First, I am tired of the deep freeze here on the east coast and wanted a taste of summer.

Second, and more importantly, David and I have been hinting at some big surprises this year and today, I’m spilling the beans!

We just sent our final draft of a full length ebook out to edit!!!! The book is loaded with photography tips like this one where I urge you to fully explore a location, as well as ridiculous adventures and mishaps. If all goes well, we will have a finished product ready for release within a few months.

I can’t even begin to explain how excited I am, and how tough it’s been to keep all of our various projects for this year under wraps. Lol (Yes, that means we have more in the works….these secrets are killing me!)

If you want to keep up to date on the all of the projects, the deals and what we can do for you, it’s so important that you sign up for the newsletter. That’s where the exclusive discounts will show up, when the time comes. :-) If you do it before March 1st, I will include a free copy of “Photography + Connecticut“!

Cheers to a year of big things!

Xoxo

Shann

Juxtapose

19 Feb
Juxtapose

Juxtapose

Different can be beautiful.  Variety can make life so very interesting. <3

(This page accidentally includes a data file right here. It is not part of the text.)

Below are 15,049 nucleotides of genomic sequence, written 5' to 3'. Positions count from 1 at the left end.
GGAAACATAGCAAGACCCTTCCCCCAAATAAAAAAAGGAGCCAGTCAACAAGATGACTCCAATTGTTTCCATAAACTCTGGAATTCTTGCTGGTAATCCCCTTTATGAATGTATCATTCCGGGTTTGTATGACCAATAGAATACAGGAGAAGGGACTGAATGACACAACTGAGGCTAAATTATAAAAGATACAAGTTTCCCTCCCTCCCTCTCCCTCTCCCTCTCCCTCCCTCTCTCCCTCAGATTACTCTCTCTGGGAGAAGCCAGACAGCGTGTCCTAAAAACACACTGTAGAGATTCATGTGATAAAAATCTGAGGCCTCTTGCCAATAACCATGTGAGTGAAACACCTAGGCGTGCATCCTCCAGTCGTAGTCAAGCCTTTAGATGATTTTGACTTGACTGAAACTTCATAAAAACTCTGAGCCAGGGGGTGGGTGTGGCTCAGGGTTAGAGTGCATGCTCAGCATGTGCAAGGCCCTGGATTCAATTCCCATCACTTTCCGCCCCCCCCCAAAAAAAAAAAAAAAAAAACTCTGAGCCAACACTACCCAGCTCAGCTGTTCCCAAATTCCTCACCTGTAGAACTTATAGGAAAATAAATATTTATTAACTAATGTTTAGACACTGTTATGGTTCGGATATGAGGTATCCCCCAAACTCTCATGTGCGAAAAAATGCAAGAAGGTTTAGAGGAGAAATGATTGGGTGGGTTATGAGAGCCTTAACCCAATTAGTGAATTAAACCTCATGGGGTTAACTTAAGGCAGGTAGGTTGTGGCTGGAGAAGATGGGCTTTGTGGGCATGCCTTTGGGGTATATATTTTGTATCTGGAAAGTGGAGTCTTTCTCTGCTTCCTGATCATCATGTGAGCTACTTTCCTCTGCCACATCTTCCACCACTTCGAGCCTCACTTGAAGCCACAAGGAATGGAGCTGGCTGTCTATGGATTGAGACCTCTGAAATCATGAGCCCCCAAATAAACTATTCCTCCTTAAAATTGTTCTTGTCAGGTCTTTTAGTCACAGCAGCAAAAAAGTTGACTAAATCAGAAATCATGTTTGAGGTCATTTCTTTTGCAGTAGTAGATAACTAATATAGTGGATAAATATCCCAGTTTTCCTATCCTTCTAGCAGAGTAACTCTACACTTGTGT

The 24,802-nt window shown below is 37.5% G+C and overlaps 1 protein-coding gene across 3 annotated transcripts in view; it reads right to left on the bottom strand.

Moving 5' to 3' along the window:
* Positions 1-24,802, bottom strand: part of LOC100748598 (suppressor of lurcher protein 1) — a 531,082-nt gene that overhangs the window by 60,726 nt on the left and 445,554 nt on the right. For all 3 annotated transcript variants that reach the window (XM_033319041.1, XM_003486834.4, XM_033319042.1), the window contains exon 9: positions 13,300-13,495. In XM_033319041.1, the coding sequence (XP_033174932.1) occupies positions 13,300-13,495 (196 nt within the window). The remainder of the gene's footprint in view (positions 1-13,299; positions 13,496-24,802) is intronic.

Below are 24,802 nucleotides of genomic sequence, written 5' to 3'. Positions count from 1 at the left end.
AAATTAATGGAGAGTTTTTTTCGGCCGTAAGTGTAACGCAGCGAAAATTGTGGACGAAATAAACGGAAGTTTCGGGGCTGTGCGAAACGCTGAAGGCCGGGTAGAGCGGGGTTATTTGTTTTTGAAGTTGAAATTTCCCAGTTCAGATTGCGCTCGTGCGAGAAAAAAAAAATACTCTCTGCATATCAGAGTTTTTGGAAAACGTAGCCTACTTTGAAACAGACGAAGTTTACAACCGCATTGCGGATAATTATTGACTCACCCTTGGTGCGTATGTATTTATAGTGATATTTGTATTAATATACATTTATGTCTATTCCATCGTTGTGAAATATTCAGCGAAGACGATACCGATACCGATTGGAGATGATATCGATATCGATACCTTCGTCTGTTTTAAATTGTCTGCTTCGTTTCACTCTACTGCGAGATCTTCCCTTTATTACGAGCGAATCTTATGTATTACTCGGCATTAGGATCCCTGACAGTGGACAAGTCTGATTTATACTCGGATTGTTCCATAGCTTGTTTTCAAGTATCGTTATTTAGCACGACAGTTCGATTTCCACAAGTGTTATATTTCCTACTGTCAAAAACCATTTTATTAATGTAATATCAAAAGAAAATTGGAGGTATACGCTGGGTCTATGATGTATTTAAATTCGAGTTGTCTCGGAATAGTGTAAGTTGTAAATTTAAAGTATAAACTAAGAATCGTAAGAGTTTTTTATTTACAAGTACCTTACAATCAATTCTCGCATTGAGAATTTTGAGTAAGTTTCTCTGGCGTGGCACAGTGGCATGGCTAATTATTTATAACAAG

This photo was taken in Acadia National Park last fall in the Sieur de Monts section of the park.  It’s a great little area within the park, with gardens, hiking trails and interesting scenes like this one. :-)

Can Someone Please Explain…

12 Feb
The House on Grass Island, one of many images featured in my new ebook.  Get it now!

The House on Grass Island, one of many images featured in my new ebook. Get it now!

…what is up with all of the negative attacks on photographers/photography lately?

(Spoiler alert…Devil’s advocate time!)

Right around the time Peter Lik is reported to have sold that expensive slot canyon shot, I also saw at least two articles about how photography isn’t art, and another purporting the term artist isn’t applicable now. We are all “creative entrepreneurs”.

Now, within the last few weeks, I see a rash of photographers attacking the work of their peers.

I guess my question is, “To what end?”

Really, please, explain it to me.

My perspective on photography as a whole is this: it is a medium to express yourself, therefore it is art. The articles I read specifically compared it to painting, suggesting the camera does the work, therefore it is not art.

By that logic, doesn’t the paintbrush do the work?

The tool is just that. A tool to be used in bringing your vision to life. Photo shoots usually require planning, scouting if ‘on location’ and vision. It may not always go to plan, but vision is part of the process.